Traditional methods are said to ward off the Siguanaba. In the border regions between Guatemala and El Salvador, those who see the Siguanaba make the sign of the cross upon her or bite their machete, while simultaneously banishing both the evil spirit and the fear that grips the victim.
The word siguanaba or sihuanaba has its origin in the indigenous languages of Mesoamerica. Various words have been suggested as its source. In parts of Mexico the Siguanaba is known as macihuatli, a Nahuatl word that can be broken down to two elements; cihuatl (meaning "woman") and matlatl (meaning "net"). This "net-woman" encompasses the figurative idea of a woman capturing men in her metaphorical net of attraction.
Likewise, cigua or cegua, names for the spirit in Honduras and Costa Rica, also have their origin in the Nahuatl word cihuatl, simply meaning "woman". Guatemalan historian and folklorist Adrián Recinos gave two possible origins for the word siguanaba. In one of the 20+ languages of Guatemala, he claimed ciguanaba meant "naked woman" but he failed to identify the exact language of origin. In another source he claimed that its origin is the Nahuatl ciuanauac or ciguanauac, meaning "concubine".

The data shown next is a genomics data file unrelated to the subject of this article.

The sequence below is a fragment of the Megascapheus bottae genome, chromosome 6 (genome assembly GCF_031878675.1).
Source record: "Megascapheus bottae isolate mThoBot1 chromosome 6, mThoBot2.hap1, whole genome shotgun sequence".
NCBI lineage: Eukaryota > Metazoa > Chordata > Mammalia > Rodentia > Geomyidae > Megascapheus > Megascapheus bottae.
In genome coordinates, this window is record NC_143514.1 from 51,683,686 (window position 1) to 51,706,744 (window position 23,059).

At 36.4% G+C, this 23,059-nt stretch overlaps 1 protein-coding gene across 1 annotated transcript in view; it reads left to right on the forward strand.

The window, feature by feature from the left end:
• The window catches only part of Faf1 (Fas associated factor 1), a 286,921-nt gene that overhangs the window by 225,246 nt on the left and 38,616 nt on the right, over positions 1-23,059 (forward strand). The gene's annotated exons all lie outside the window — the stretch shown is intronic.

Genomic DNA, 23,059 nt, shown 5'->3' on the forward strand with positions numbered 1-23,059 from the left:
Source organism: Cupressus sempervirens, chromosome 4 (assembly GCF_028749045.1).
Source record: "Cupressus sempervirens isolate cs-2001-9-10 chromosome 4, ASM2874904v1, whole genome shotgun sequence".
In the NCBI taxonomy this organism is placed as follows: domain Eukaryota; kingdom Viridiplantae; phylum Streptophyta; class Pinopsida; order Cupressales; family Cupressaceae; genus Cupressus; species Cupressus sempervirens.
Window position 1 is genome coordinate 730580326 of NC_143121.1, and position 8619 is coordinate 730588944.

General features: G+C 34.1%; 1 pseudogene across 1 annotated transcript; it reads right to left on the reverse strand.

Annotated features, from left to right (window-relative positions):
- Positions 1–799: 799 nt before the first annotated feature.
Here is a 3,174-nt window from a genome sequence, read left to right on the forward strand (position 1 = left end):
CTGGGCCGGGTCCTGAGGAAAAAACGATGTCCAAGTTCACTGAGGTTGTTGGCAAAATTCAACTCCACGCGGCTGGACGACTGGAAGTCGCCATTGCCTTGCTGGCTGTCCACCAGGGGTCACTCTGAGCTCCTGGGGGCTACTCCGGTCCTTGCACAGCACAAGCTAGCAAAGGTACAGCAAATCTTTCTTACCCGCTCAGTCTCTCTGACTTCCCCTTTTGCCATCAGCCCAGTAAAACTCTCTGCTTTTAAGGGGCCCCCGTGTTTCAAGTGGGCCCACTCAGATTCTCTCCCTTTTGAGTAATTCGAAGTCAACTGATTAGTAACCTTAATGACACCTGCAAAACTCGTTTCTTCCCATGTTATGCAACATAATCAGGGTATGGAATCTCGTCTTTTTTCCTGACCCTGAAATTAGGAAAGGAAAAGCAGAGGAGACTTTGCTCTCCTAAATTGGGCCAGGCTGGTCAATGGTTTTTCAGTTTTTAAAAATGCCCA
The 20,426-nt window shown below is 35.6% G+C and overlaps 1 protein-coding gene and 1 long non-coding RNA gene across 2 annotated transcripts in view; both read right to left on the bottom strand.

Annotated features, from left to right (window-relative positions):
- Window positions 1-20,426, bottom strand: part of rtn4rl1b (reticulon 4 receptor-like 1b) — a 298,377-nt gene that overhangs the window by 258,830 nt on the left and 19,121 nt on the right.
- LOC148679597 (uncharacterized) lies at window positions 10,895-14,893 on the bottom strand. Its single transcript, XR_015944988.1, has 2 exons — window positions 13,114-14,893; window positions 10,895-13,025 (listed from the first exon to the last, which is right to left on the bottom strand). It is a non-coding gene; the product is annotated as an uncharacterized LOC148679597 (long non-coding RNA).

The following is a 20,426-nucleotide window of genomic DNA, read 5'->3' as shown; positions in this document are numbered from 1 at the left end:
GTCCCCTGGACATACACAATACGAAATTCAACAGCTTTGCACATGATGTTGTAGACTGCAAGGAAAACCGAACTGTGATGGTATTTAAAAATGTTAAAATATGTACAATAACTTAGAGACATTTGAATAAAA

In Guatemala, the word siguanaba has been linked to siwan, a K'iche' Maya word meaning a cliff or deep ravine, and Guatemalan folk etymology gives this as the origin of the word, although scholars such as Recinos and Roberto Paz y Paz disagree.
In Guatemala the Sihuanaba is known as La Siguanaba; she is known as Cigua in Honduras, Ciguanaba in El Salvador and as Cegua in Costa Rica. Although the name varies from place to place, the appearance and actions of the Sihuanaba remain unchanged.